This insight into Holmes’s character is followed by a magnificent string of deduction on the Detective’s part. The deductions are of little import to the overall scope of the narrative, but he is able to catalog Watson’s entire train of thought and is even able to accurately remind Watson of how this train of thought began when the Doctor himself was unable to remember. This exercise into fundamental Sherlockian method is followed by the two men taking a stroll around London: “For three hours we strolled about together, watching the ever-changing kaleidoscope of life as it ebbs and flows through Fleet Street and the Strand. His characteristic talk, with its keen observance of detail and subtle power of inference, held me amused and enthralled.”
And so the reader finds this particularly charming sketch of Sherlock Holmes and John Watson as friends – a sliver of insight into the relationship that fuels the narratives of the Canon for so many readers. We see Holmes and Watson in a companionable, easy intimacy that comes with a long acquaintance. We see Dr. Watson charmed by his friend on the mere merit of Holmes being himself, nothing more. We see Sherlock Holmes at ease, and at his best.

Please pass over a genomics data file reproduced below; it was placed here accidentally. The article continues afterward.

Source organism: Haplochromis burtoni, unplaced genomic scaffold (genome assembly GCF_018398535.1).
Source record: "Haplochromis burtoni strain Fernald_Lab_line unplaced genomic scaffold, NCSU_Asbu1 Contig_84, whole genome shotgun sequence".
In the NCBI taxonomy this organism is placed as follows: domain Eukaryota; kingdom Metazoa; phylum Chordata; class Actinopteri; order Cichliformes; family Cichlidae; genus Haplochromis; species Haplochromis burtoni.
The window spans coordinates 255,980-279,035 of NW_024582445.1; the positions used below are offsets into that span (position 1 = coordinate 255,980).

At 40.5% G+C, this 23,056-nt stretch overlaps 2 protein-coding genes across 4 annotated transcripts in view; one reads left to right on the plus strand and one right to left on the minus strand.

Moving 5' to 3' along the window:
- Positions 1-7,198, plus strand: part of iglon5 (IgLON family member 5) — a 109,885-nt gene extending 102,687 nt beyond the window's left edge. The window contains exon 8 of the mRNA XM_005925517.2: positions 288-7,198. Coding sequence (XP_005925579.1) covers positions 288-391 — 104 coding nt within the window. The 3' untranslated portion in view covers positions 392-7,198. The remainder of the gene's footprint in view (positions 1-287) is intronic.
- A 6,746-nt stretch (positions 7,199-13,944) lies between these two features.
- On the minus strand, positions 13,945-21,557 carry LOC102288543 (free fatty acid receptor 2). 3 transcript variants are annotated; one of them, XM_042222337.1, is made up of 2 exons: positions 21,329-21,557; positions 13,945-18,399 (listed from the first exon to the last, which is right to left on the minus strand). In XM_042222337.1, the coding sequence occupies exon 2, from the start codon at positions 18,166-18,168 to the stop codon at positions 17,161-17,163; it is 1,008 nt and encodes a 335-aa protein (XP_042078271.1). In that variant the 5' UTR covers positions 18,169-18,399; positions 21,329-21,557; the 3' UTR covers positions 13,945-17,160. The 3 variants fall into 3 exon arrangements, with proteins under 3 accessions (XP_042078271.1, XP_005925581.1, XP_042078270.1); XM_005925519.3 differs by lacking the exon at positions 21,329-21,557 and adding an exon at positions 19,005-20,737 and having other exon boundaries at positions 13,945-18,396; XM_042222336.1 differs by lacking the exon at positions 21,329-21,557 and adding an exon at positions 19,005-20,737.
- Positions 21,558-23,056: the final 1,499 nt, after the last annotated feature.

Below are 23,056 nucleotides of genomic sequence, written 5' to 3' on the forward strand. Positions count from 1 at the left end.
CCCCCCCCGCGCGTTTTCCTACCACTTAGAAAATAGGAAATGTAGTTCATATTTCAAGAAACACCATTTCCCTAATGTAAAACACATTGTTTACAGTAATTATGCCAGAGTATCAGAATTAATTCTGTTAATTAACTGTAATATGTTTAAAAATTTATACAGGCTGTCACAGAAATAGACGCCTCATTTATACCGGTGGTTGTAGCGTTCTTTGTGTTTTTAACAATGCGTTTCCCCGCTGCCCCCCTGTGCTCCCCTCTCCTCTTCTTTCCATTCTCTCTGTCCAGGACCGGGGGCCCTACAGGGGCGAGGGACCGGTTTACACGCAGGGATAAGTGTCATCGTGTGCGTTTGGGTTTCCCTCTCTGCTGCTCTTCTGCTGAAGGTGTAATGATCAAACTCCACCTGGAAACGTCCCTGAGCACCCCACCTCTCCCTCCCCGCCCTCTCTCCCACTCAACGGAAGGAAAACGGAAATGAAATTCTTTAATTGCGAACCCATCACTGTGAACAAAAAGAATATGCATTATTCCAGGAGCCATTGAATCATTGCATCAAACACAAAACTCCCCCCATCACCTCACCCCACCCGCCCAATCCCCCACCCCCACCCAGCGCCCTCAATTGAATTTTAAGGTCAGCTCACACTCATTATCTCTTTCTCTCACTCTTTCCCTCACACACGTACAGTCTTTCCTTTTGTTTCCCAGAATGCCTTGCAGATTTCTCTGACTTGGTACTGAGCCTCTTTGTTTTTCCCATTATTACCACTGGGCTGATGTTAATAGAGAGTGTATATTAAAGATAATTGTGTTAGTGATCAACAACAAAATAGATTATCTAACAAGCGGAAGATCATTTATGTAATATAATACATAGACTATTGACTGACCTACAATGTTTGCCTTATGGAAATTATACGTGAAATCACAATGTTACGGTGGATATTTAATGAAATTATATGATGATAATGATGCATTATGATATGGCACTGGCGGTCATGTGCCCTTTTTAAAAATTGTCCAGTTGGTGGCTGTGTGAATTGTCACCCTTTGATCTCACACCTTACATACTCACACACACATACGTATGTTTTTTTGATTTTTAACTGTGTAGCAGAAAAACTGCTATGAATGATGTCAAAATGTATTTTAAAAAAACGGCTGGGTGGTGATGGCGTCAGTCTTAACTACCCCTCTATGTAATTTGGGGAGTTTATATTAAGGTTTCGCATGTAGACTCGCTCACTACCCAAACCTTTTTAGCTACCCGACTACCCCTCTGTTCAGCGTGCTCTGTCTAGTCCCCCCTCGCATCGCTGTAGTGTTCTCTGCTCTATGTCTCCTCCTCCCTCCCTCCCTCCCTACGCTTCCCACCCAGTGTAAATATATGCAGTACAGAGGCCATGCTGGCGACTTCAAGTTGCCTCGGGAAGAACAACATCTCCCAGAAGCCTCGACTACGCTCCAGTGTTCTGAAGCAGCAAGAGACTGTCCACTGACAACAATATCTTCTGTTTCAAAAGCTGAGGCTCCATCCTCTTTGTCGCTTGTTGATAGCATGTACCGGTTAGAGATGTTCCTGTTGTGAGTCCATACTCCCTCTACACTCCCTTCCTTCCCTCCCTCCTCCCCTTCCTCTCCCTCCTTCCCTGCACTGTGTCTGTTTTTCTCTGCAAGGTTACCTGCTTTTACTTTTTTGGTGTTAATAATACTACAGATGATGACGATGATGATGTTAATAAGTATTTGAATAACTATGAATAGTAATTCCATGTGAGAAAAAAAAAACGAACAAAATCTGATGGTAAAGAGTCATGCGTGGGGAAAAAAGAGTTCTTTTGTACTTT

I once got into a discussion with another Sherlockian about just how many of the stories in the Canon are owed to characters making extremely poor life choices, or being otherwise unable to spot glaring red flags. Obviously, RESI is one of these stories. Where would the reader be if Dr. Trevelyan had reflected for only a moment on the peculiarities of this stranger’s generous offer, and had decided to try his hand at researching nervous disorders for a bit longer? Likewise, what if Mr. Melas had said, “No, I don’t think I shall accompany you to an undisclosed location to translate for you at this late hour” (GREE)? Or if young Englishwomen had paid more cautious attention to those rumors circulating around that Baron Gruner fellow (ILLU)? Or even if Dr. Watson has said to young Stamford, “Beating the subjects in the dissecting room, you say? Oh, never mind. I’ve always imagined that I would be better off living on my own anyway” (STUD). So every story in the Canon has something to recommend to it, even if it is only a reminder of what might have been, or what never was.